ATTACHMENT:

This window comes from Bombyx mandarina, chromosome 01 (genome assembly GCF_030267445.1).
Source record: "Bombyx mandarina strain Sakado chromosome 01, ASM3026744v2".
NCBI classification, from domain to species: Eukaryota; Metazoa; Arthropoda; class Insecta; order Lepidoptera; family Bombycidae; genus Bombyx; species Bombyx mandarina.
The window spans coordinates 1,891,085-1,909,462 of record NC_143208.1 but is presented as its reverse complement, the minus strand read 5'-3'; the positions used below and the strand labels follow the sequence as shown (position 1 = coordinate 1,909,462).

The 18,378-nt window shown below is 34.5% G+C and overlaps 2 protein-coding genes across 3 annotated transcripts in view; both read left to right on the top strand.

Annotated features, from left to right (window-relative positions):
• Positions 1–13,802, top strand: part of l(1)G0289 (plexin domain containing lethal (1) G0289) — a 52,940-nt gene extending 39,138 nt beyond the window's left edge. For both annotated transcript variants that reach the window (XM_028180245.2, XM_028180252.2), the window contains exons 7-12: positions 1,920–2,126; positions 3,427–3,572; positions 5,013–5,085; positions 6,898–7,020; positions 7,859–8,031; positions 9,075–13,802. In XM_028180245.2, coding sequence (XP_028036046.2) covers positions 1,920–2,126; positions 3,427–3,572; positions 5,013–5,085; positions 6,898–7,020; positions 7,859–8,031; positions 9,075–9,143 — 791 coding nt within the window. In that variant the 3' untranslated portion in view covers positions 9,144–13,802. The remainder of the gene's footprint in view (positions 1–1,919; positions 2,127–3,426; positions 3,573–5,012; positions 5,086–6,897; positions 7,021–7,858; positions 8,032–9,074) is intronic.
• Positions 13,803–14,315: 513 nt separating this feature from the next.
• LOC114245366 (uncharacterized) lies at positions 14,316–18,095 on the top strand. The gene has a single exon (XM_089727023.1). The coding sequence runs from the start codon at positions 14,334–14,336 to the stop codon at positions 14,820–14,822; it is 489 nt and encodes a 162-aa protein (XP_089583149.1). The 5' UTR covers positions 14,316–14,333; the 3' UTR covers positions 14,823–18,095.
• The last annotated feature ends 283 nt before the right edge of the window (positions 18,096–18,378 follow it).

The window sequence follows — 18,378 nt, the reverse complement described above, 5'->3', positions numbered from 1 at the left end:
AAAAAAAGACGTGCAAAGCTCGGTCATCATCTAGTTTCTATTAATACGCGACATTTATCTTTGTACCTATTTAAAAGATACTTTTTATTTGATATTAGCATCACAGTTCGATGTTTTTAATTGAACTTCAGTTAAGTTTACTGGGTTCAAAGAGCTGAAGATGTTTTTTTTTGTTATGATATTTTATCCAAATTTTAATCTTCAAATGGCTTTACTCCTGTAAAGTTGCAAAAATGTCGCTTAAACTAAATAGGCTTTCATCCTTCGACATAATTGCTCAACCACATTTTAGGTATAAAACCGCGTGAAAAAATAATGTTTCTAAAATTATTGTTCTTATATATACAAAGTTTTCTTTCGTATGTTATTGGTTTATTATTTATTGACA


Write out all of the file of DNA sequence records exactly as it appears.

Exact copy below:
This window comes from Bombyx mandarina, chromosome 01 (genome assembly GCF_030267445.1).
Source record: "Bombyx mandarina strain Sakado chromosome 01, ASM3026744v2".
NCBI classification, from domain to species: Eukaryota; Metazoa; Arthropoda; class Insecta; order Lepidoptera; family Bombycidae; genus Bombyx; species Bombyx mandarina.
The window spans coordinates 1,891,085-1,909,462 of record NC_143208.1 but is presented as its reverse complement, the minus strand read 5'-3'; the positions used below and the strand labels follow the sequence as shown (position 1 = coordinate 1,909,462).

The 18,378-nt window shown below is 34.5% G+C and overlaps 2 protein-coding genes across 3 annotated transcripts in view; both read left to right on the top strand.

Annotated features, from left to right (window-relative positions):
• Positions 1–13,802, top strand: part of l(1)G0289 (plexin domain containing lethal (1) G0289) — a 52,940-nt gene extending 39,138 nt beyond the window's left edge. For both annotated transcript variants that reach the window (XM_028180245.2, XM_028180252.2), the window contains exons 7-12: positions 1,920–2,126; positions 3,427–3,572; positions 5,013–5,085; positions 6,898–7,020; positions 7,859–8,031; positions 9,075–13,802. In XM_028180245.2, coding sequence (XP_028036046.2) covers positions 1,920–2,126; positions 3,427–3,572; positions 5,013–5,085; positions 6,898–7,020; positions 7,859–8,031; positions 9,075–9,143 — 791 coding nt within the window. In that variant the 3' untranslated portion in view covers positions 9,144–13,802. The remainder of the gene's footprint in view (positions 1–1,919; positions 2,127–3,426; positions 3,573–5,012; positions 5,086–6,897; positions 7,021–7,858; positions 8,032–9,074) is intronic.
• Positions 13,803–14,315: 513 nt separating this feature from the next.
• LOC114245366 (uncharacterized) lies at positions 14,316–18,095 on the top strand. The gene has a single exon (XM_089727023.1). The coding sequence runs from the start codon at positions 14,334–14,336 to the stop codon at positions 14,820–14,822; it is 489 nt and encodes a 162-aa protein (XP_089583149.1). The 5' UTR covers positions 14,316–14,333; the 3' UTR covers positions 14,823–18,095.
• The last annotated feature ends 283 nt before the right edge of the window (positions 18,096–18,378 follow it).

The window sequence follows — 18,378 nt, the reverse complement described above, 5'->3', positions numbered from 1 at the left end:
AAAAAAAGACGTGCAAAGCTCGGTCATCATCTAGTTTCTATTAATACGCGACATTTATCTTTGTACCTATTTAAAAGATACTTTTTATTTGATATTAGCATCACAGTTCGATGTTTTTAATTGAACTTCAGTTAAGTTTACTGGGTTCAAAGAGCTGAAGATGTTTTTTTTTGTTATGATATTTTATCCAAATTTTAATCTTCAAATGGCTTTACTCCTGTAAAGTTGCAAAAATGTCGCTTAAACTAAATAGGCTTTCATCCTTCGACATAATTGCTCAACCACATTTTAGGTATAAAACCGCGTGAAAAAATAATGTTTCTAAAATTATTGTTCTTATATATACAAAGTTTTCTTTCGTATGTTATTGGTTTATTATTTATTGACA